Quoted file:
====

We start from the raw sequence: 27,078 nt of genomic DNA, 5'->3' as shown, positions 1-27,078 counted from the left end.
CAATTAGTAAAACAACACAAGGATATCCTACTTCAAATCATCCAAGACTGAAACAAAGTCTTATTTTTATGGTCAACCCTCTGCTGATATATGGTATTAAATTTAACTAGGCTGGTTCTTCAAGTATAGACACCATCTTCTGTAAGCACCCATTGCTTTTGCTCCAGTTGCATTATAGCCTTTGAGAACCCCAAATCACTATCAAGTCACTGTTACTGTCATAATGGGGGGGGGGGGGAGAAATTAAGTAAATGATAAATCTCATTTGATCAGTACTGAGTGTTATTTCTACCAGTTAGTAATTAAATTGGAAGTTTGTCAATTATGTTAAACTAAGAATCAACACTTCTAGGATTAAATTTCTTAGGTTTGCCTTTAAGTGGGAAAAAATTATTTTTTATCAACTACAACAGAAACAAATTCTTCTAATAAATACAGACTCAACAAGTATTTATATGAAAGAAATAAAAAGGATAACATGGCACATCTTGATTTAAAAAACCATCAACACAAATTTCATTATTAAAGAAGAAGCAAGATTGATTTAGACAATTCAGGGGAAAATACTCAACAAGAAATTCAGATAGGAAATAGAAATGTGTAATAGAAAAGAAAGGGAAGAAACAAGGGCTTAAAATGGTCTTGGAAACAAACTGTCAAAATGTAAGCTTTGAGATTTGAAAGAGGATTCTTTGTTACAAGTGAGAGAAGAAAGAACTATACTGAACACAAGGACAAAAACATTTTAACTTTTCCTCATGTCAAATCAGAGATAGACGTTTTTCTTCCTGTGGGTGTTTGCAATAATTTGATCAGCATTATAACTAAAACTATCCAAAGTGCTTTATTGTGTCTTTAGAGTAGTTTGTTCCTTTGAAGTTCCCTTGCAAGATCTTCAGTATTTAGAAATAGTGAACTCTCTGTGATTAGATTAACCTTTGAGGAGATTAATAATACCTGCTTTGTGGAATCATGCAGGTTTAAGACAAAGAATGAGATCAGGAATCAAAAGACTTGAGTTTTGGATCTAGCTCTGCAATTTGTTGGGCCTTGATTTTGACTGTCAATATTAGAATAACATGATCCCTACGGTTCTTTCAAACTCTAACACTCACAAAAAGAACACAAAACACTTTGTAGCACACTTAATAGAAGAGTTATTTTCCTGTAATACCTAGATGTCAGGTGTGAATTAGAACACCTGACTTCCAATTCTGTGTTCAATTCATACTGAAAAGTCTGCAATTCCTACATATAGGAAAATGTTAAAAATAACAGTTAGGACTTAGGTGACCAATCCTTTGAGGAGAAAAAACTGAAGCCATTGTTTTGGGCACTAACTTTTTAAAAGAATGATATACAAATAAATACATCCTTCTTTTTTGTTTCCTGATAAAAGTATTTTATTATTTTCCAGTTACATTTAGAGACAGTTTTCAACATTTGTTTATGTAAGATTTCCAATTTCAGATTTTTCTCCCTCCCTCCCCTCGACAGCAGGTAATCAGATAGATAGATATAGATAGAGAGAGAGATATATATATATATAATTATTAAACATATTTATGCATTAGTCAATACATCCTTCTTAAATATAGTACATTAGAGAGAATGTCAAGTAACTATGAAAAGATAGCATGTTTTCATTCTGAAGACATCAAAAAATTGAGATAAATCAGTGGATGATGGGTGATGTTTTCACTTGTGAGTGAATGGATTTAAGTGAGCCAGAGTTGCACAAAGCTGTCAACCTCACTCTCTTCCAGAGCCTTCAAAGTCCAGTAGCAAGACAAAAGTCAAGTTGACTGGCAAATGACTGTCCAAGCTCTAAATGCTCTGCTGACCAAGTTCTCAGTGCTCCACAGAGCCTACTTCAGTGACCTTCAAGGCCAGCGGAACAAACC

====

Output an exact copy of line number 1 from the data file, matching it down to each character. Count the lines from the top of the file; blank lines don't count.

We start from the raw sequence: 27,078 nt of genomic DNA, 5'->3' as shown, positions 1-27,078 counted from the left end.